An F2 population (396 individuals, then knocked-out a major QTL from 1398 individuals) was derived from a cross between ZS97 and WG97 (backcross female parent without chalkiness or with low-rate chalkiness, O. sativa L. ssp. indica) [39]. This F2 population and the parents were planted during the rice-growing season in 2008 on the experimental farm of Huazhong Agricultural University, Wuhan, China.

Each line was planted with two replications in each sowing, with each line containing 10 plants transplanted in a single row with 16.5-cm plant spacing and 26.4-cm row spacing. Field management essentially followed normal agricultural practice [35]. Field irrigation was maintained to avoid drought stress to the late-maturing lines.

Traits

One hundred milled rice grains including broken grains were randomly selected from the middle six plants for each line and were put on a visualizer to identify those complying with the National Standard of the People’s Republic of China—Good Quality of Rice Grains (GB/T17891-1999). The grains with chalkiness were counted, and the percentage of chalky grains was calculated as the chalkiness rate (CR). For chalkiness area (CA), 20 grains with chalkiness were randomly selected, and the ratio of the CA to the whole kernel square for each grain was evaluated by visual assessment. Grains with WC and WB were further separated and counted. The parameters of white belly rate (WBR), white belly area (WBA), white core rate (WCR), and white core area (WCA) of WB and WC were estimated with the same method used for CR and CA. WCA and WBA could scarcely be distinguished from one another in ZS97 and NYZ because the areas were large and often fused together. All parameters for each sample of the lines and their parents were measured with two replications.

DNA markers and assays

Polymorphic SSR markers involving all 12 chromosomes were detected for genotypes in the four populations: 218 for DH population ZS97/H94, 179 for RIL population ZS97/DL208, 190 for RIL population ZS97/NYZ, and 179 for RIL population ZS97/WYJ [36]. The primers of the RM series were designed based on previous studies [40,41], and those of the MRG series relied on the rice genome sequences of Monsanto Company [42]. The SSR assay was conducted as described previously [36].

Data analysis

All genetic linkage maps were constructed by Mapmaker 3.0 [43]. The average of the measurements for each line in each population was utilized for QTL analysis. QTLMapper version 1.6 was based on a mixed linear model approach [44,45], and it was also employed to detect QTL containing the chalkiness traits of location-related chalkiness. In this analysis, likelihood ratio (LR) value P = 0.005 (equivalent to LOD = 4.03 for df = 6) was utilized as the threshold for claiming the presence of putative main QTL. The significance of the QTL effects was further tested by Bayesian analysis (P < 0.005). The peak points of the LR in the linkage map were taken as the putative positions of the effects. Dominant and overdominant effect analysis in the ZS97/WG97 population was taken as described previously [46]. The relative contribution of a genetic component was calculated as the proportion of phenotypic variance explained in the selected model.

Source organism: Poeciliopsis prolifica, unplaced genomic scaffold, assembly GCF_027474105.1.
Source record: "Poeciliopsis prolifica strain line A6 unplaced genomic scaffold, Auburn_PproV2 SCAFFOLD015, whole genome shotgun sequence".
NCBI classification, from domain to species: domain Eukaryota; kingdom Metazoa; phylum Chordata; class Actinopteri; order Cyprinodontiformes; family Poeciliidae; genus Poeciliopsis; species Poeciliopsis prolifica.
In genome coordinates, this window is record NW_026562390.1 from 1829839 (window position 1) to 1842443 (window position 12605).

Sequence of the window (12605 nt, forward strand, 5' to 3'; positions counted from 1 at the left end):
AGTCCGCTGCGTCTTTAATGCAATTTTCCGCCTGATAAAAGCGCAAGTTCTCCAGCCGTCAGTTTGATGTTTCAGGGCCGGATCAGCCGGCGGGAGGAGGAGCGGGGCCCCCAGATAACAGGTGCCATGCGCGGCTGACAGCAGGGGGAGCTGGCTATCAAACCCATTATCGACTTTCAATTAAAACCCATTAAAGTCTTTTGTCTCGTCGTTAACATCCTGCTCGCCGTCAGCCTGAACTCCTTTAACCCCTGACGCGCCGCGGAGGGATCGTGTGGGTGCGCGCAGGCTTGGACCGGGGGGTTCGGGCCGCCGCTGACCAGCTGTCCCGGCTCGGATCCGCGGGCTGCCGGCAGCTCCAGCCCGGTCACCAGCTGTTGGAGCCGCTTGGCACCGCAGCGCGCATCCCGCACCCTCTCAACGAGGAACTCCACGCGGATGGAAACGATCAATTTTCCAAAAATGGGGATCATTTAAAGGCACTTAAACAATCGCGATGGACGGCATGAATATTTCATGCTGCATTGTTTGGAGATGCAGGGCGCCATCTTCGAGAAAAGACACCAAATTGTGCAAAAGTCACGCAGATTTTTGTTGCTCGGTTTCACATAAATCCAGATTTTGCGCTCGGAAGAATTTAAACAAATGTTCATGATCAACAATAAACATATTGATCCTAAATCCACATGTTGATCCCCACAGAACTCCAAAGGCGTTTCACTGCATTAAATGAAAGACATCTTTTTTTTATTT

Integrated genetic map

An integrated genetic map was obtained using the JoinMap® 4.0 software program [47]. Information from the five mapping populations was integrated by the recombination frequencies and LOD values. Fixed order option was used to define the ordering of doubtful markers. The final integrated map included 430 markers.

Results

Measurements and segregations of the six chalkiness traits in four populations

Chalkiness traits of the parents (ZS97, H94, NYZ, and WYJ) and populations (ZS97/H94, ZS97/DL208, ZS97/NYZ, and ZS97/WYJ) in Hainan and Wuhan are shown in Table 1. There were no observations for the chalkiness traits in parent DL208 because all endosperms were opaque. The chalkiness traits in parent NYZ were observed in 100% of the samples and were much more prominent than those in other parents for CR, WCR, and WBR. The WCA and WBA were large and often overlapped; therefore, it was difficult to estimate size. There was a smaller amount of chalkiness area in H94, and the endosperms were relatively transparent; ZS97 and WYJ had a larger amount of chalkiness area, and grain WC was readily distinguishable from grain WB. In addition, the tremendous transgressive segregation phenomenon of traits was also observed in the four populations (Table 1). After the grain WC analysis of WB and other chalkiness-related traits, we found that the variation coefficient of CR and CA became greater than that before the traits’ subdivision (Table 1).